Wednesday 26th November – The Great Ocean Road. Up stupidly early today with a hankering for a fry-up and no time to do any shopping.
The only thing in the cupboards with no name on it is an old jar of Vegimite, and I’ve had two mouthfuls of the stuff and I still don’t know what it is.
The girls, as per usual, will be staying here as I go off on an adventure. They say they need their beauty sleep. Balls to that, although I’d take skinny sleep if it was an option.
To: “My Great British Contacts” Group
Subject: A great ocean ROAD TRIP!
Date: Weds 26 Nov – 23:57
I’ve had the most awesomest of days ever, cruising the Australian equivalent of Route 66 in a beautiful red convertible, the wind in my hair, the sun on my face, and a whole lot of horsepower throbbing beneath my butt. Awesome. The Great Ocean Road is a world-famous highway that takes you out of Melbourne and around 185 miles of Australia’s more dramatic southern coastline, and the experience is not one I’ll forget any time soon.
I wouldn’t be that bothered if you asked me to go on a coastal drive back home. Dull skies, vandalised amusement arcades, hoodies in Ford Escorts and metal-detecting pensioners do nothing to get my juices going. But over here it’s something else entirely. Beautiful turquoise seas, huge blue skies, rolling green rainforests, exotic wildlife, and miles and miles of untamed beauty in all directions. Plus a whacking great strip of tarmac to see it all from, of course. With the girls sleeping off hang-overs, I took the least annoying backpacker I could find instead which turned out to be Kristen, a very excitable Canadian girl who is wider than she is tall. She had to fold herself into the confines of the car, and I had accidentally changed gear with her knee twice. I think she might’ve got the wrong idea.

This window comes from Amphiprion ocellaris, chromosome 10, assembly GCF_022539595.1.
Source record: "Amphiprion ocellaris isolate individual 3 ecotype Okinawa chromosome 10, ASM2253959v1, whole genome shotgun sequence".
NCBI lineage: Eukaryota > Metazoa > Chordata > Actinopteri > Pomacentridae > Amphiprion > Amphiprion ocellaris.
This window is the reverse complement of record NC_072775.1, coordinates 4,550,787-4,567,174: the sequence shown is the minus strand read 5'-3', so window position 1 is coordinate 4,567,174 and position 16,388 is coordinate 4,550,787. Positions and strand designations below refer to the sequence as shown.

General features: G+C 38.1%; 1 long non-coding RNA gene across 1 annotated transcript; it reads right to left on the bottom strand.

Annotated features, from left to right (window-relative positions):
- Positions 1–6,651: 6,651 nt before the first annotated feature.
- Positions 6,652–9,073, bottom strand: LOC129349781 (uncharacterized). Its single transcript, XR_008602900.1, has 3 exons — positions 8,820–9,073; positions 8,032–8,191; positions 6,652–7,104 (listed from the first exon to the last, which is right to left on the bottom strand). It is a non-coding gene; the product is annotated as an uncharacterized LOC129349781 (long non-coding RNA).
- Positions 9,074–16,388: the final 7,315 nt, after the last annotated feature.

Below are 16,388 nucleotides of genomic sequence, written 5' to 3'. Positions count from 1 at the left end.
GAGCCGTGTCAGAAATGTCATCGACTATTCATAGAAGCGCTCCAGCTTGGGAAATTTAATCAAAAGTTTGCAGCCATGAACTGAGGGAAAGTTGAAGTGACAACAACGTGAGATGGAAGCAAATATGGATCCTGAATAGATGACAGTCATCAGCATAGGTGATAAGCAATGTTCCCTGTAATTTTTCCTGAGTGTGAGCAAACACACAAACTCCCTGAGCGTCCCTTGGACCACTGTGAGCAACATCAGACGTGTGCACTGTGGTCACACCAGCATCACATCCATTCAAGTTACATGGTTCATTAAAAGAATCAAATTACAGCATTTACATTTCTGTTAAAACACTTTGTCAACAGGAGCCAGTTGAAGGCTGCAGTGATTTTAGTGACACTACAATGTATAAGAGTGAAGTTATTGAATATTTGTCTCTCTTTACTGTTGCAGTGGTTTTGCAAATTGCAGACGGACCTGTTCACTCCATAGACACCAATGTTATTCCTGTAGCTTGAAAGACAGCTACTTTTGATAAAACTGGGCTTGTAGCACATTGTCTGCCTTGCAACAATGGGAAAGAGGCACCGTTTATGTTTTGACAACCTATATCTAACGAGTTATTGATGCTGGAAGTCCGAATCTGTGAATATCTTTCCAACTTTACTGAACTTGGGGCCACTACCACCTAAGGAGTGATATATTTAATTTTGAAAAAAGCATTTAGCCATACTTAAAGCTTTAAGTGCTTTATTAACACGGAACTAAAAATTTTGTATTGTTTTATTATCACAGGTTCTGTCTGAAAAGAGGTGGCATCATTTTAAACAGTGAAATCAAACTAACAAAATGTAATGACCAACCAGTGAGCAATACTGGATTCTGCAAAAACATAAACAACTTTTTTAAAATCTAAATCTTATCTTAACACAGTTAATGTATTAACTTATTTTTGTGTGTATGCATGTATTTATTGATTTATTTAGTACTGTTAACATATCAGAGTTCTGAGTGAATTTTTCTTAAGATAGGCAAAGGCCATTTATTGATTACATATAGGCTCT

The Great Ocean Road is split into three sections, the first being ‘The Surf Coast’ due to all the big waves and the people in wet-suits riding them. There was even a Newquay beach, just like in Cornwall. We got out to stretch our legs at a golf course in Apollo Bay and were surprised to find a ‘mob’ of kangaroos living amongst the bunkers. They were quite tame, wandering around wide-eyed on their ungainly clown-size feet, entirely unaware of the frustrated ball-whackers trying to play through. One had a baby in her pouch, but he wasn’t all cute and tucked away like you’re led to believe. He looked almost fully-grown, and was stretching and distending her tummy much like a human teenager would do if they decided to crawl back up their mum. None of them were bouncing around like you’d expect either, instead they clicked about with velociraptor-like claws, using their strong tails like the awkward third leg of a tripod. The whole encounter left me feeling a little cheated because they just didn’t seem kangarooey enough.